After 12 hours of public hearings in six cities this week, the top issue is student behavior, state Superintendent of Education John White said Friday.

White made the comment during a two-hour hearing at McKinley Middle Magnet School on how the state should change its public school policies to comply with a new federal law called the Every Student Succeeds Act, or ESSA.

The issue of student behavior, including classroom violence, came up several times in a gathering of more than 100 parents and school officials, including several local superintendents and two members of the state's top school board — Jada Lewis and Kathy Edmonston.

White said student violence is not on the rise either in Louisiana or nationally, though it is the topic he hears raised the most.

He said disruptive students are often those that need to be in classrooms the most, and that sending them home "is not helpful to them or society."

"I am hearing a lot about how do we approach issues on student behavior, including aggressive behavior," White said after the meeting.

"It is a concern from the perspective of people who feel like there needs to be a more strict approach, and a concern from the perspective of those who feel like being strict has led to a lot of adverse consequences of children in need of support," he said.

The issue has spilled into the Legislature too, including controversial bills to restrict student suspensions. In addition, surveys often show that school violence is a top concern of teachers. A state task force is also studying the issue.

Any of those recommendations may end up in the state's plan for how to comply with the 2015 federal law, which took the place of No Child Left Behind.

Gretchen Lampe, an official of the Louisiana Association of Educators for East Baton Rouge Parish, said she thinks institutional racism is part of the problem.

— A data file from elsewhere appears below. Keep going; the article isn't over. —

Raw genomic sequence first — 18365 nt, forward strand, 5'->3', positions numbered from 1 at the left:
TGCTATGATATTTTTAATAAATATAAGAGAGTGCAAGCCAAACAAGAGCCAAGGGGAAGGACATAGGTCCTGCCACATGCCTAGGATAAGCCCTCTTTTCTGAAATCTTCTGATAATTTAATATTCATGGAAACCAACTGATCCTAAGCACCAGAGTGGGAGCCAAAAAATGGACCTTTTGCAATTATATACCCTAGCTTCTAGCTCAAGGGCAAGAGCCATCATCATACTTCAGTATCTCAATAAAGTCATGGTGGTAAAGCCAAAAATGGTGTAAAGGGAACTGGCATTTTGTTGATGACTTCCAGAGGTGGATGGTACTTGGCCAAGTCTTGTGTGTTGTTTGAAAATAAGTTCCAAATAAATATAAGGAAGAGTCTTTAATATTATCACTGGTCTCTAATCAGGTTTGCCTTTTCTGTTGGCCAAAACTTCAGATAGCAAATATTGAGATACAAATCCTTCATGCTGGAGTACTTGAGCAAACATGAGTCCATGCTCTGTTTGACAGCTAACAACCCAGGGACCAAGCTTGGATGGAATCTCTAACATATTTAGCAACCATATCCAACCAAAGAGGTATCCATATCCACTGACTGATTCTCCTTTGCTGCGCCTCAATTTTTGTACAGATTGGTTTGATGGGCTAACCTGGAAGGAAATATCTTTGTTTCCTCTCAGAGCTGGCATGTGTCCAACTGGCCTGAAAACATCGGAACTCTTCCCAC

"We've got a problem and nobody wants to talk about it," Lampe told the group during one of the periods of public comment.

Lampe, who is white, said white teachers are routinely sent into classrooms where they "don't know how to have conversations and understand other cultures."

Others in the audience blamed racism for a variety of problems in public schools, including why black students are tested less than whites for possible inclusion in gifted and talented programs.

LAE President Debbie Meaux repeated her concerns about the value of letter grades on public schools, which she called labels with little meaning. "It  doesn't tell me anything about the school," Meaux said.

White disagreed.

"I am a staunch advocate of putting a grade on a school," he said.

White said the state may need to revamp the way school letter grades are calculated.

The state Department of Education plans three more hearings on the new federal law next week in Houma, Mandeville and New Orleans.

Hearings are also planned before at least  half a dozen education groups before the state submits its plans to the U. S. Department of Education next year.

Changes will take effect for the 2017-18 school year.


Follow Will Sentell on Twitter, @WillSentell.